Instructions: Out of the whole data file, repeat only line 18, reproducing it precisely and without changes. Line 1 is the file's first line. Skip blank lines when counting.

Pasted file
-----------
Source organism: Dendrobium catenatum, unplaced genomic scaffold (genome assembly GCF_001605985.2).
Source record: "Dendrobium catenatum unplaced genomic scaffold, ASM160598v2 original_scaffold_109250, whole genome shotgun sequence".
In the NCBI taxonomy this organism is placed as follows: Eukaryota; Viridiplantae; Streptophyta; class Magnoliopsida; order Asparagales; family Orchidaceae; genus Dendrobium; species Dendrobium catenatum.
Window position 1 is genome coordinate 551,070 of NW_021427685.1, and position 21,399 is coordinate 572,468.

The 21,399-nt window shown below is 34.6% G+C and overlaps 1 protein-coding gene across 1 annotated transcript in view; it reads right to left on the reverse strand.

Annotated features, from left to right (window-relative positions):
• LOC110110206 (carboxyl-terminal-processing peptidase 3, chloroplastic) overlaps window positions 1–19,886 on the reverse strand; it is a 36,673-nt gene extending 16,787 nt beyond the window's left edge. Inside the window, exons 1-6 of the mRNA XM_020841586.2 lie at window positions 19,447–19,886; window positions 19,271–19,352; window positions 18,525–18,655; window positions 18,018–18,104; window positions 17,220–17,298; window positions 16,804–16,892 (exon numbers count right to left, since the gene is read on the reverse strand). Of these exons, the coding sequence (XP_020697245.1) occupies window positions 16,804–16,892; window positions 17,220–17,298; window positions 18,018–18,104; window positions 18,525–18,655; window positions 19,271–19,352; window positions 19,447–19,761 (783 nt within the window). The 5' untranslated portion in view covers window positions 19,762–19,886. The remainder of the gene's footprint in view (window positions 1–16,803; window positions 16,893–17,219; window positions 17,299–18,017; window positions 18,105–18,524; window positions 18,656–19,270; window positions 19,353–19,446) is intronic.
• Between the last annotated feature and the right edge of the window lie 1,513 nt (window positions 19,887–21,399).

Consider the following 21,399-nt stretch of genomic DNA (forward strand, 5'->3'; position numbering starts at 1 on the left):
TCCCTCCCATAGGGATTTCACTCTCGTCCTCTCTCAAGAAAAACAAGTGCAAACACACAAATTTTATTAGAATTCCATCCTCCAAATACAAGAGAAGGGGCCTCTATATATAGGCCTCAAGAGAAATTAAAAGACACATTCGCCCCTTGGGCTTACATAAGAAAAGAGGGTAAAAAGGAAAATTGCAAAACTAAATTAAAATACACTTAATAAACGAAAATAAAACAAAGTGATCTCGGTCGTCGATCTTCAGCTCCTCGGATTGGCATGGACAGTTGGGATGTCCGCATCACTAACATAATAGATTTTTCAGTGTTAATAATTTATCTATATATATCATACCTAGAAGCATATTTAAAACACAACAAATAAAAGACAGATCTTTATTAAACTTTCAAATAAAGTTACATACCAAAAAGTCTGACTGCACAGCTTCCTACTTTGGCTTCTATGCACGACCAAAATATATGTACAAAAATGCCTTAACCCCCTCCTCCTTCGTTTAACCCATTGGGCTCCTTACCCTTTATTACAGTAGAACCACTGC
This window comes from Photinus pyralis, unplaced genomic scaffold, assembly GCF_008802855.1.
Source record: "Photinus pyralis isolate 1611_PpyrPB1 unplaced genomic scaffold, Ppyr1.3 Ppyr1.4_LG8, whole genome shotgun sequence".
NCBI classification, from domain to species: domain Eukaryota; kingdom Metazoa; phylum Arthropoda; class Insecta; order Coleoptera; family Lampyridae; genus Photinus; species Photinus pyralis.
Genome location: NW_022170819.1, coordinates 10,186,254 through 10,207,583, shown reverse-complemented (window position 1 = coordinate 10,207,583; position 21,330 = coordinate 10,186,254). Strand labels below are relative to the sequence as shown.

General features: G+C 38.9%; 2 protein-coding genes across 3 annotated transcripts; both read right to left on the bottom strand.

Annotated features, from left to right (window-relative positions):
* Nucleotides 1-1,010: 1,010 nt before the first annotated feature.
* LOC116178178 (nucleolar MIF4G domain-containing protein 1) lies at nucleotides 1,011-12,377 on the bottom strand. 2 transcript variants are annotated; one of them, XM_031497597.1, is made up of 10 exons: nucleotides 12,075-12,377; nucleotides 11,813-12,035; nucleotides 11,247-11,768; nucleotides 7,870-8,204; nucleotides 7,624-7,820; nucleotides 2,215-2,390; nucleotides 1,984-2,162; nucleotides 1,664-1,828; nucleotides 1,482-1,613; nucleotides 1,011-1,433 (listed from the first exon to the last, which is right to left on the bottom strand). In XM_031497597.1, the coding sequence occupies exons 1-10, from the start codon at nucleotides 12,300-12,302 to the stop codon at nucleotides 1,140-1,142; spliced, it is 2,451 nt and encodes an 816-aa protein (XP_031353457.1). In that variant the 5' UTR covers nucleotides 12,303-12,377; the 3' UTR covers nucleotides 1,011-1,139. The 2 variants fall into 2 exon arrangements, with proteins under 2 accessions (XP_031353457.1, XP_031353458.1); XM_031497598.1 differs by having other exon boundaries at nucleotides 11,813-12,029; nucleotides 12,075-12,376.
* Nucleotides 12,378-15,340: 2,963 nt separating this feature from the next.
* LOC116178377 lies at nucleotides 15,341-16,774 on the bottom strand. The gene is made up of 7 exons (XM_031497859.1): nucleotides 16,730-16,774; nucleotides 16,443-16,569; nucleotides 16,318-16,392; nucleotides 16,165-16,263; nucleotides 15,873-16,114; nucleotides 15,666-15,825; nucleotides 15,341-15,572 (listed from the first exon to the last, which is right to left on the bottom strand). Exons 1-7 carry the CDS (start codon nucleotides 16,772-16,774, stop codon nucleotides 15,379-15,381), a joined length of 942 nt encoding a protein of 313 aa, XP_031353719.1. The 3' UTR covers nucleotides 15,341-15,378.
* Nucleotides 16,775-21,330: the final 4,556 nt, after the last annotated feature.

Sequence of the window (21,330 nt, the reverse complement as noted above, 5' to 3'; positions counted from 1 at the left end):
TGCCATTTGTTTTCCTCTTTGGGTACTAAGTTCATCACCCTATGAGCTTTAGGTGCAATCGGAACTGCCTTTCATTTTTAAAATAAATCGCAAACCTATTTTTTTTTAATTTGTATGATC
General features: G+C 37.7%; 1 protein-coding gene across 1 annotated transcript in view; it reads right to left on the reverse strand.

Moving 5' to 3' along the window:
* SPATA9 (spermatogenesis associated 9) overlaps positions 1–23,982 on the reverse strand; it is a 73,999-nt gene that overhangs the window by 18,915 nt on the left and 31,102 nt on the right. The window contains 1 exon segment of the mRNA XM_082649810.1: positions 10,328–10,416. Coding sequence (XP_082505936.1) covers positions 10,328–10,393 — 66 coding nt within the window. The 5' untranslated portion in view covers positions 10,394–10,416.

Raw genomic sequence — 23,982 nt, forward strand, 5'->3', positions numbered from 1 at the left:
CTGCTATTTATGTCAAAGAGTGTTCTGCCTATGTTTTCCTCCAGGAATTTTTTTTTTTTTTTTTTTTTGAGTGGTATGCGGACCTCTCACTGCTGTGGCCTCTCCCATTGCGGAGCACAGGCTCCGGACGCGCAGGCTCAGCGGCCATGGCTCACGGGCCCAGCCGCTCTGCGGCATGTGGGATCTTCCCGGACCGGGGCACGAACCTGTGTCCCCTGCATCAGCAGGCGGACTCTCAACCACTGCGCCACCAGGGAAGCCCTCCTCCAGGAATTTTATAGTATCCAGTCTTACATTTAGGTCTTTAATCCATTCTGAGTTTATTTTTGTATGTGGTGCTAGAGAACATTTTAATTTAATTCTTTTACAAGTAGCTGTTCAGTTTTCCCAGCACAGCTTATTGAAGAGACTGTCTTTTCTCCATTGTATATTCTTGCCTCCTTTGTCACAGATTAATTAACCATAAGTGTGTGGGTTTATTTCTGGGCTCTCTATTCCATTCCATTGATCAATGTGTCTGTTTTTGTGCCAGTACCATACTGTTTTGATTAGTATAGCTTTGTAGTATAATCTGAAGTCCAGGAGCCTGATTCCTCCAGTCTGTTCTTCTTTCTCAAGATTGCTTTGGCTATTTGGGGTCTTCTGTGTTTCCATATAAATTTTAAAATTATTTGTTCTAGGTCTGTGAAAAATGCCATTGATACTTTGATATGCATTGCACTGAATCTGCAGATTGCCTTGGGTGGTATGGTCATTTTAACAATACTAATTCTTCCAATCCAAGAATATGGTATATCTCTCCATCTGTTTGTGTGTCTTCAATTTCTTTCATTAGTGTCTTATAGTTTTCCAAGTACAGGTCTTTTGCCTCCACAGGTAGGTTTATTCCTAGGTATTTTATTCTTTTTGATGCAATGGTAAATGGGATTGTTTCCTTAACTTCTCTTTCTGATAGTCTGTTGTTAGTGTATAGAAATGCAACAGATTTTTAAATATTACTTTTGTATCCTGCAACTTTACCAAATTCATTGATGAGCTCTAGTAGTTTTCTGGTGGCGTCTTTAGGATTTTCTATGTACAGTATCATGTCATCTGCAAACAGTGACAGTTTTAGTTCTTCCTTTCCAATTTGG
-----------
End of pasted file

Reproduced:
* LOC116178178 (nucleolar MIF4G domain-containing protein 1) lies at nucleotides 1,011-12,377 on the bottom strand. 2 transcript variants are annotated; one of them, XM_031497597.1, is made up of 10 exons: nucleotides 12,075-12,377; nucleotides 11,813-12,035; nucleotides 11,247-11,768; nucleotides 7,870-8,204; nucleotides 7,624-7,820; nucleotides 2,215-2,390; nucleotides 1,984-2,162; nucleotides 1,664-1,828; nucleotides 1,482-1,613; nucleotides 1,011-1,433 (listed from the first exon to the last, which is right to left on the bottom strand). In XM_031497597.1, the coding sequence occupies exons 1-10, from the start codon at nucleotides 12,300-12,302 to the stop codon at nucleotides 1,140-1,142; spliced, it is 2,451 nt and encodes an 816-aa protein (XP_031353457.1). In that variant the 5' UTR covers nucleotides 12,303-12,377; the 3' UTR covers nucleotides 1,011-1,139. The 2 variants fall into 2 exon arrangements, with proteins under 2 accessions (XP_031353457.1, XP_031353458.1); XM_031497598.1 differs by having other exon boundaries at nucleotides 11,813-12,029; nucleotides 12,075-12,376.